AI is quietly eating up the world’s workforce with job automation

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This article was written by Valerias Bangert, strategy and innovation consultant, founder of three media and published author.

Automation of AI tasks: the debate

The debate over whether AI will automate jobs is intensifying. AI critics argue that these statistical models lack the creativity and intuition of human workers and are therefore doomed to specific, repetitive tasks. However, this pessimism fundamentally underestimates the power of AI. While the automation of AI tasks already replaced an estimated 400,000 factory jobs in the United States from 1990 to 2007, with an additional 2 million underway, AI is now automating the economy of a much more subtle way.


Take the example of writing assignments. AI can easily generate text indistinguishable from human handwriting. This kind of AI task automation replaces workers in ways largely invisible to the naked eye.

For example, the popular AI writing app, Rytr, has over 600,000 users and is growing at a rapid pace. In other words, over half a million people use Rytr alone to fully or partially automate their writing. It is estimated that there are just over a million freelance writers around the world, who increasingly compete with bots that don’t get tired, don’t require payment, and can generate an unlimited amount. of content.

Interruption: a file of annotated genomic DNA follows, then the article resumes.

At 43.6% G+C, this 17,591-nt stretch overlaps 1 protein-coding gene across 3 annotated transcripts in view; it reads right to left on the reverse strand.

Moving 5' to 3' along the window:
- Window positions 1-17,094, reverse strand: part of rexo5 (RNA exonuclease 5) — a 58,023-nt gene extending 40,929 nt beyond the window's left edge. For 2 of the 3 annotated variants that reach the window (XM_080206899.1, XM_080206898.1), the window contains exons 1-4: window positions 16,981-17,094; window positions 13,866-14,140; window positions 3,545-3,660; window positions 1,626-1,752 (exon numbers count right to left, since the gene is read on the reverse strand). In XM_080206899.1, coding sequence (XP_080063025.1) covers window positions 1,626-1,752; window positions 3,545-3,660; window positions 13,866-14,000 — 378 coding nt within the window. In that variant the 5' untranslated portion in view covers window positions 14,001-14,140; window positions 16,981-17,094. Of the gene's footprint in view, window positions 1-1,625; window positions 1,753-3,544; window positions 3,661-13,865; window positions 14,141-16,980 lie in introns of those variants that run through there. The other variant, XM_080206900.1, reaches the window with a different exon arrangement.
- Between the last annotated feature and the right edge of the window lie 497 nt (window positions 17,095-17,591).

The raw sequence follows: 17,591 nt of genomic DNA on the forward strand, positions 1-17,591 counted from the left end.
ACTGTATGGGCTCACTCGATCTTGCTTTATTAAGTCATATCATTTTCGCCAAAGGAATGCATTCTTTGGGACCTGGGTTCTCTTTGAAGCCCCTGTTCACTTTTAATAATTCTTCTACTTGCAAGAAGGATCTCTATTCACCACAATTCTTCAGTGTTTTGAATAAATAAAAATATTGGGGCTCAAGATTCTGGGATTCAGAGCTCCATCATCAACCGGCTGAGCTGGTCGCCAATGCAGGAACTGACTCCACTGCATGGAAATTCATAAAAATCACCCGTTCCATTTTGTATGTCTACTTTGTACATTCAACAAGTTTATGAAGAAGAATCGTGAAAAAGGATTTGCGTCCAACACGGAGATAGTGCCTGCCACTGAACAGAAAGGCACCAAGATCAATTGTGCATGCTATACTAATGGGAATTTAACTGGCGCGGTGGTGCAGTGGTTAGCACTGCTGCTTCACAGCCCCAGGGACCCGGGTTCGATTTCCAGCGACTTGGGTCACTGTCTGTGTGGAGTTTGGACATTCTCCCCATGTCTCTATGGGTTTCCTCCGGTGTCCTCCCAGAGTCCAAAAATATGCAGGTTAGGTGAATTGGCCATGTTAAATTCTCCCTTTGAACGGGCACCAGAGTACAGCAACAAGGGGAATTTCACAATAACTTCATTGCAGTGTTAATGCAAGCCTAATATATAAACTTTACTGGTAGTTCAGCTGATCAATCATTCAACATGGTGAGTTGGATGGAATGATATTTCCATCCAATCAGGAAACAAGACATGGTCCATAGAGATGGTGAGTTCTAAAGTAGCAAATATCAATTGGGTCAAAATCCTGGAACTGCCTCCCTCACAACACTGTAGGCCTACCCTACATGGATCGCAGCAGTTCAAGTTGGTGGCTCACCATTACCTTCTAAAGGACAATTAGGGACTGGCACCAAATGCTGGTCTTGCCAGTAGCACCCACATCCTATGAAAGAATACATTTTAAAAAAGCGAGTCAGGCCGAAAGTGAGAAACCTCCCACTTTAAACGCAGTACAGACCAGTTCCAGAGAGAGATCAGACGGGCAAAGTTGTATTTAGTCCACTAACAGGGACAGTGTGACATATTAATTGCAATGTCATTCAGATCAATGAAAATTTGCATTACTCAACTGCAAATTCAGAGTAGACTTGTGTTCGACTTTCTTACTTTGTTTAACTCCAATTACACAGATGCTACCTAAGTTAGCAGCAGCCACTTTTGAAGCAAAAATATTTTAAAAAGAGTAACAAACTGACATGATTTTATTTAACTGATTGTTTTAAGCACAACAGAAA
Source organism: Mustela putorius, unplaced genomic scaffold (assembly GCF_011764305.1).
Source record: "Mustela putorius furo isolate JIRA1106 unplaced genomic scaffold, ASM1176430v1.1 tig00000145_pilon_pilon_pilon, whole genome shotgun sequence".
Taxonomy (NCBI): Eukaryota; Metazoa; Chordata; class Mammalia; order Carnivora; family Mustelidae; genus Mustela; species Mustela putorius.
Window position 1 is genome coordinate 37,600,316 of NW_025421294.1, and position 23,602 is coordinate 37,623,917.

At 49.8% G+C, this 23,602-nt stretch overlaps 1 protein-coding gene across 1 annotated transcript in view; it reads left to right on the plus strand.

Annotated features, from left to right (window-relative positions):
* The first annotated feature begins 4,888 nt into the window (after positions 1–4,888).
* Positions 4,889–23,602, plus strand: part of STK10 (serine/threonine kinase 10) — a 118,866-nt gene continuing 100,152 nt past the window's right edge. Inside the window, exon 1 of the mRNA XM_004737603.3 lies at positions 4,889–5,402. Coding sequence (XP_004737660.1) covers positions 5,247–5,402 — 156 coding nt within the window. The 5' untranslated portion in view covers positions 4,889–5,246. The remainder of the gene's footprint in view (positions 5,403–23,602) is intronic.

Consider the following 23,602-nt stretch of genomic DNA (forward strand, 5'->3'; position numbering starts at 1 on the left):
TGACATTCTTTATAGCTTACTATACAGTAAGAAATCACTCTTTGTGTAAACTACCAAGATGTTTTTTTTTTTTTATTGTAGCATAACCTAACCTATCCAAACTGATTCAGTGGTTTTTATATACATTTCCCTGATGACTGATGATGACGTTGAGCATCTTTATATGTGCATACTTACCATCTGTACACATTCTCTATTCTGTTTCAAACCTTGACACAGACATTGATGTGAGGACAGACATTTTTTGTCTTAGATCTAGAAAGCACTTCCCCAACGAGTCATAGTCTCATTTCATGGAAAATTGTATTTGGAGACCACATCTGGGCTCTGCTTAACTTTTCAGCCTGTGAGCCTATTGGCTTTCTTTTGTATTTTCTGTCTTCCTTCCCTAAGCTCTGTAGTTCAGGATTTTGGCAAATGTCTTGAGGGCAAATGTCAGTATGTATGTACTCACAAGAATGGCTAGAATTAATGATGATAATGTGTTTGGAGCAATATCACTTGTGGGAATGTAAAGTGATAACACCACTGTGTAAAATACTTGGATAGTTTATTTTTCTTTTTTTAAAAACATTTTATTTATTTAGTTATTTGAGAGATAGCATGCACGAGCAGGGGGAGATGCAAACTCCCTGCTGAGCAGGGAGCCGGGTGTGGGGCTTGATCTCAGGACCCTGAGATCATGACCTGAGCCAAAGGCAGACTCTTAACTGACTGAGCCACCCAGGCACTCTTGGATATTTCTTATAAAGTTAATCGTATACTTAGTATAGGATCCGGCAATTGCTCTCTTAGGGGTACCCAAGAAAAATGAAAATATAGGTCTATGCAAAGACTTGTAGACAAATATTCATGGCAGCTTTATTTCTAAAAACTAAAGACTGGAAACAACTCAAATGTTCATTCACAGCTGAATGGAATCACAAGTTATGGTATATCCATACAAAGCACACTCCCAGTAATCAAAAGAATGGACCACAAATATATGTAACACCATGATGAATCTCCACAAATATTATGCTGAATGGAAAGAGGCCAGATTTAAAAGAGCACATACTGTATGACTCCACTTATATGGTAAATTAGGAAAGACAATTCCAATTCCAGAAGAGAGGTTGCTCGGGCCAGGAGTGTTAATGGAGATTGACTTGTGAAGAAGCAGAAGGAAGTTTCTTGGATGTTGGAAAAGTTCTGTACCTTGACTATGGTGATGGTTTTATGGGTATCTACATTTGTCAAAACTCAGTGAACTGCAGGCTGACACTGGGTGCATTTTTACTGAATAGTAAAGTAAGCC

The implications of this are serious: Classic projections for AI-induced job losses focused only on repetitive manual labor and blue-collar jobs. But white-collar jobs, like content writing, are just as vulnerable to the replacement of AI.

Robotic assistance

This trend is not limited to writing. AI is also automating jobs in customer service, accounting, and a host of other professions. For example, companies like Thankful, Yext, and Forethought are using AI to automate customer support. This discrepancy is often imperceptible to the customer, who does not know whether he is speaking to a biological intelligence or to a machine. The rise of AI-powered customer service has big implications for the workforce. It is estimated that 85% of interactions with customers are already processed without human interaction.

According to the Bureau of Labor Statistics, nearly 3 million customer service representatives are employed in the United States. Many of these jobs are in danger of being replaced by AI. When jobs like these are automated, the question is: where do displaced workers go?

The answer is not clear. Many of these workers may be re-employed in other fields. But it is also possible that they find themselves unemployed and that the economy has difficulty absorbing them. This is prompting calls for a universal basic income, in which the government provides all citizens with a basic income to live on, to compensate for job losses due to automation.

Robot translators

Translation has, of course, been threatened with automation for a long time. However, the advent of large linguistic models makes human translators increasingly vulnerable to replacement by AI. In a 2020 research paper, a Transformer-based deep learning system was shown to outperform human translators. This study is important because it shows that AI translators are not only as good, but often better, than human translators.